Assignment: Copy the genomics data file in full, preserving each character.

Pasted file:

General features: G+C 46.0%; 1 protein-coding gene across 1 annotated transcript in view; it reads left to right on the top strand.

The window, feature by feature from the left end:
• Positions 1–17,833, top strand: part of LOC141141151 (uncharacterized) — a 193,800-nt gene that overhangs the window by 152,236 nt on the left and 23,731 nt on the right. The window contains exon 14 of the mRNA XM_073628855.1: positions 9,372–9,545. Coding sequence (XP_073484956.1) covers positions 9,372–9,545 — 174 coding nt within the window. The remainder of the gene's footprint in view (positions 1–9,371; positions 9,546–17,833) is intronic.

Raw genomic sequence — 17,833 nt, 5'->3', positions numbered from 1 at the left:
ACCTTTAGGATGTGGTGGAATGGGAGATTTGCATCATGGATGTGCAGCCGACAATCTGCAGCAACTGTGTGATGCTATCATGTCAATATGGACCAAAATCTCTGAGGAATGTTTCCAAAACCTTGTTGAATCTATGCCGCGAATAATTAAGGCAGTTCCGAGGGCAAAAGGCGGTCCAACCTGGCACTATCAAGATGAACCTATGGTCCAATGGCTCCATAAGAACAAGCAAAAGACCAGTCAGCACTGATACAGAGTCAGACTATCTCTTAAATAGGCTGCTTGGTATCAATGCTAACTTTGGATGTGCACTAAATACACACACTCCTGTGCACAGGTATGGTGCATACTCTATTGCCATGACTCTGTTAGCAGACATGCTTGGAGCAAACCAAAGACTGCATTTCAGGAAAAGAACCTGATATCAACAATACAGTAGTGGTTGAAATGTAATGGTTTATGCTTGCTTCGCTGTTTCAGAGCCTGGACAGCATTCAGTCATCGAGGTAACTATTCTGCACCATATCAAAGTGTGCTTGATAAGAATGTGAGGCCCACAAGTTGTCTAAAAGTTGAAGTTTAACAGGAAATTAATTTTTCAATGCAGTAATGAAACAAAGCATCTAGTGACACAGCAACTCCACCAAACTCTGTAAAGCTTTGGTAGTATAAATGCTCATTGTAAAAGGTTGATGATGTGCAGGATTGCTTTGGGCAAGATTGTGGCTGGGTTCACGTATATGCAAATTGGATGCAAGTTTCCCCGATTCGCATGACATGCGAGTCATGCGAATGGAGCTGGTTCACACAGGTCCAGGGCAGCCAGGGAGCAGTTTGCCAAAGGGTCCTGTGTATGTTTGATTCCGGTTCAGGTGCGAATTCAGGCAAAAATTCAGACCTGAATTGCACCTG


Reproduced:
General features: G+C 46.0%; 1 protein-coding gene across 1 annotated transcript in view; it reads left to right on the top strand.

The window, feature by feature from the left end:
• Positions 1–17,833, top strand: part of LOC141141151 (uncharacterized) — a 193,800-nt gene that overhangs the window by 152,236 nt on the left and 23,731 nt on the right. The window contains exon 14 of the mRNA XM_073628855.1: positions 9,372–9,545. Coding sequence (XP_073484956.1) covers positions 9,372–9,545 — 174 coding nt within the window. The remainder of the gene's footprint in view (positions 1–9,371; positions 9,546–17,833) is intronic.

Raw genomic sequence — 17,833 nt, 5'->3', positions numbered from 1 at the left:
ACCTTTAGGATGTGGTGGAATGGGAGATTTGCATCATGGATGTGCAGCCGACAATCTGCAGCAACTGTGTGATGCTATCATGTCAATATGGACCAAAATCTCTGAGGAATGTTTCCAAAACCTTGTTGAATCTATGCCGCGAATAATTAAGGCAGTTCCGAGGGCAAAAGGCGGTCCAACCTGGCACTATCAAGATGAACCTATGGTCCAATGGCTCCATAAGAACAAGCAAAAGACCAGTCAGCACTGATACAGAGTCAGACTATCTCTTAAATAGGCTGCTTGGTATCAATGCTAACTTTGGATGTGCACTAAATACACACACTCCTGTGCACAGGTATGGTGCATACTCTATTGCCATGACTCTGTTAGCAGACATGCTTGGAGCAAACCAAAGACTGCATTTCAGGAAAAGAACCTGATATCAACAATACAGTAGTGGTTGAAATGTAATGGTTTATGCTTGCTTCGCTGTTTCAGAGCCTGGACAGCATTCAGTCATCGAGGTAACTATTCTGCACCATATCAAAGTGTGCTTGATAAGAATGTGAGGCCCACAAGTTGTCTAAAAGTTGAAGTTTAACAGGAAATTAATTTTTCAATGCAGTAATGAAACAAAGCATCTAGTGACACAGCAACTCCACCAAACTCTGTAAAGCTTTGGTAGTATAAATGCTCATTGTAAAAGGTTGATGATGTGCAGGATTGCTTTGGGCAAGATTGTGGCTGGGTTCACGTATATGCAAATTGGATGCAAGTTTCCCCGATTCGCATGACATGCGAGTCATGCGAATGGAGCTGGTTCACACAGGTCCAGGGCAGCCAGGGAGCAGTTTGCCAAAGGGTCCTGTGTATGTTTGATTCCGGTTCAGGTGCGAATTCAGGCAAAAATTCAGACCTGAATTGCACCTG